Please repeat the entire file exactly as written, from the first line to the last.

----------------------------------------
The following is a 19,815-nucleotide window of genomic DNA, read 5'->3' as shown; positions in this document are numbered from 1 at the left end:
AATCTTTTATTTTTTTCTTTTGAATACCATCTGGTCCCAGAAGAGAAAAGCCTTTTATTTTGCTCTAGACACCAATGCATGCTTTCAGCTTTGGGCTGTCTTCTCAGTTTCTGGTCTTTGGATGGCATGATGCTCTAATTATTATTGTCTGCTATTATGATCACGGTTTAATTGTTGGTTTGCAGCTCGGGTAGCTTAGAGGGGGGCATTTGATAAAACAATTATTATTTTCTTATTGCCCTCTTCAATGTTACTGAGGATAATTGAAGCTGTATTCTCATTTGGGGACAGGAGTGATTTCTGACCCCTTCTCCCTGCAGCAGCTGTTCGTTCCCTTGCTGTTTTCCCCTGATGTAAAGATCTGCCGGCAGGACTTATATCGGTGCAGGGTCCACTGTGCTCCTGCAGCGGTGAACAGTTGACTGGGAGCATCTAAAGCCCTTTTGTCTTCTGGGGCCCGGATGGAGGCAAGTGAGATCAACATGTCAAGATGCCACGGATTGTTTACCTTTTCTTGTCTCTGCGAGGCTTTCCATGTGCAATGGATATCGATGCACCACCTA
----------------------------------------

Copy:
The following is a 19,815-nucleotide window of genomic DNA, read 5'->3' as shown; positions in this document are numbered from 1 at the left end:
AATCTTTTATTTTTTTCTTTTGAATACCATCTGGTCCCAGAAGAGAAAAGCCTTTTATTTTGCTCTAGACACCAATGCATGCTTTCAGCTTTGGGCTGTCTTCTCAGTTTCTGGTCTTTGGATGGCATGATGCTCTAATTATTATTGTCTGCTATTATGATCACGGTTTAATTGTTGGTTTGCAGCTCGGGTAGCTTAGAGGGGGGCATTTGATAAAACAATTATTATTTTCTTATTGCCCTCTTCAATGTTACTGAGGATAATTGAAGCTGTATTCTCATTTGGGGACAGGAGTGATTTCTGACCCCTTCTCCCTGCAGCAGCTGTTCGTTCCCTTGCTGTTTTCCCCTGATGTAAAGATCTGCCGGCAGGACTTATATCGGTGCAGGGTCCACTGTGCTCCTGCAGCGGTGAACAGTTGACTGGGAGCATCTAAAGCCCTTTTGTCTTCTGGGGCCCGGATGGAGGCAAGTGAGATCAACATGTCAAGATGCCACGGATTGTTTACCTTTTCTTGTCTCTGCGAGGCTTTCCATGTGCAATGGATATCGATGCACCACCTA